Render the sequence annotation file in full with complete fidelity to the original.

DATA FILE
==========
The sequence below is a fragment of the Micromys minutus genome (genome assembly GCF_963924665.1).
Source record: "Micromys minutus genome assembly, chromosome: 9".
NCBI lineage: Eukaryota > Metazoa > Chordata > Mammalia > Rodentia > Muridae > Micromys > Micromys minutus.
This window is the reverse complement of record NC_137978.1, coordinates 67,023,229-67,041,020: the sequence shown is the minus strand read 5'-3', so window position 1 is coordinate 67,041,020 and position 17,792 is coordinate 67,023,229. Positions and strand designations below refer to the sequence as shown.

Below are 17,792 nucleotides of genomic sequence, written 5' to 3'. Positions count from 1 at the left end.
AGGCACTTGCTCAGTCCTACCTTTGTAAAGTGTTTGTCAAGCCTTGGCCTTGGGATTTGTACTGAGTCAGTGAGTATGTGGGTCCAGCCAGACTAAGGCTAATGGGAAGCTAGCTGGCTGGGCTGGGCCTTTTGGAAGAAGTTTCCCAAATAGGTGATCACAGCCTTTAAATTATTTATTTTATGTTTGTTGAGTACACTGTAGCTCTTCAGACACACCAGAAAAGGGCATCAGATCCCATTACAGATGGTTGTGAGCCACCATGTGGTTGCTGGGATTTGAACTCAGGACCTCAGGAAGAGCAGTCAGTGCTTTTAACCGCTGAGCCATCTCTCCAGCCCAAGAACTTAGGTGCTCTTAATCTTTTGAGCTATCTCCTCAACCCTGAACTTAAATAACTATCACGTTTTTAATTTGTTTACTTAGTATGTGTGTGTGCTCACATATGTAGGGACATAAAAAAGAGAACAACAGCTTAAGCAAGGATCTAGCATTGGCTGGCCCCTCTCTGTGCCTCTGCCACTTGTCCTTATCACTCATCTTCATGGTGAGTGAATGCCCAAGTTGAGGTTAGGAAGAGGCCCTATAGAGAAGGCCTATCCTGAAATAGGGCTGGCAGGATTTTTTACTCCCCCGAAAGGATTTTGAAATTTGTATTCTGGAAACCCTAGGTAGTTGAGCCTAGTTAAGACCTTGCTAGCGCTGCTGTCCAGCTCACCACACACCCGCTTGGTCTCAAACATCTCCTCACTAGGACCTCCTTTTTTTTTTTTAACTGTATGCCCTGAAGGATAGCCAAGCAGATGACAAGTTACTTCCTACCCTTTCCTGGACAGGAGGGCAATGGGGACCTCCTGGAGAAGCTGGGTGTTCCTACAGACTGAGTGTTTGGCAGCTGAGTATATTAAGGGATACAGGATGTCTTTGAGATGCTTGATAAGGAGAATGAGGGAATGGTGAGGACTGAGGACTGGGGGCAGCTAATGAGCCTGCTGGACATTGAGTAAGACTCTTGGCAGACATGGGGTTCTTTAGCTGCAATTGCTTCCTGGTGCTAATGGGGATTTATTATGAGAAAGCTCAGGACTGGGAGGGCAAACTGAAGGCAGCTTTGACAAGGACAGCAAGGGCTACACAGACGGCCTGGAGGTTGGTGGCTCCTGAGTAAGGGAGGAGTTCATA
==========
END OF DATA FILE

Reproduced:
The sequence below is a fragment of the Micromys minutus genome (genome assembly GCF_963924665.1).
Source record: "Micromys minutus genome assembly, chromosome: 9".
NCBI lineage: Eukaryota > Metazoa > Chordata > Mammalia > Rodentia > Muridae > Micromys > Micromys minutus.
This window is the reverse complement of record NC_137978.1, coordinates 67,023,229-67,041,020: the sequence shown is the minus strand read 5'-3', so window position 1 is coordinate 67,041,020 and position 17,792 is coordinate 67,023,229. Positions and strand designations below refer to the sequence as shown.

Below are 17,792 nucleotides of genomic sequence, written 5' to 3'. Positions count from 1 at the left end.
AGGCACTTGCTCAGTCCTACCTTTGTAAAGTGTTTGTCAAGCCTTGGCCTTGGGATTTGTACTGAGTCAGTGAGTATGTGGGTCCAGCCAGACTAAGGCTAATGGGAAGCTAGCTGGCTGGGCTGGGCCTTTTGGAAGAAGTTTCCCAAATAGGTGATCACAGCCTTTAAATTATTTATTTTATGTTTGTTGAGTACACTGTAGCTCTTCAGACACACCAGAAAAGGGCATCAGATCCCATTACAGATGGTTGTGAGCCACCATGTGGTTGCTGGGATTTGAACTCAGGACCTCAGGAAGAGCAGTCAGTGCTTTTAACCGCTGAGCCATCTCTCCAGCCCAAGAACTTAGGTGCTCTTAATCTTTTGAGCTATCTCCTCAACCCTGAACTTAAATAACTATCACGTTTTTAATTTGTTTACTTAGTATGTGTGTGTGCTCACATATGTAGGGACATAAAAAAGAGAACAACAGCTTAAGCAAGGATCTAGCATTGGCTGGCCCCTCTCTGTGCCTCTGCCACTTGTCCTTATCACTCATCTTCATGGTGAGTGAATGCCCAAGTTGAGGTTAGGAAGAGGCCCTATAGAGAAGGCCTATCCTGAAATAGGGCTGGCAGGATTTTTTACTCCCCCGAAAGGATTTTGAAATTTGTATTCTGGAAACCCTAGGTAGTTGAGCCTAGTTAAGACCTTGCTAGCGCTGCTGTCCAGCTCACCACACACCCGCTTGGTCTCAAACATCTCCTCACTAGGACCTCCTTTTTTTTTTTTAACTGTATGCCCTGAAGGATAGCCAAGCAGATGACAAGTTACTTCCTACCCTTTCCTGGACAGGAGGGCAATGGGGACCTCCTGGAGAAGCTGGGTGTTCCTACAGACTGAGTGTTTGGCAGCTGAGTATATTAAGGGATACAGGATGTCTTTGAGATGCTTGATAAGGAGAATGAGGGAATGGTGAGGACTGAGGACTGGGGGCAGCTAATGAGCCTGCTGGACATTGAGTAAGACTCTTGGCAGACATGGGGTTCTTTAGCTGCAATTGCTTCCTGGTGCTAATGGGGATTTATTATGAGAAAGCTCAGGACTGGGAGGGCAAACTGAAGGCAGCTTTGACAAGGACAGCAAGGGCTACACAGACGGCCTGGAGGTTGGTGGCTCCTGAGTAAGGGAGGAGTTCATA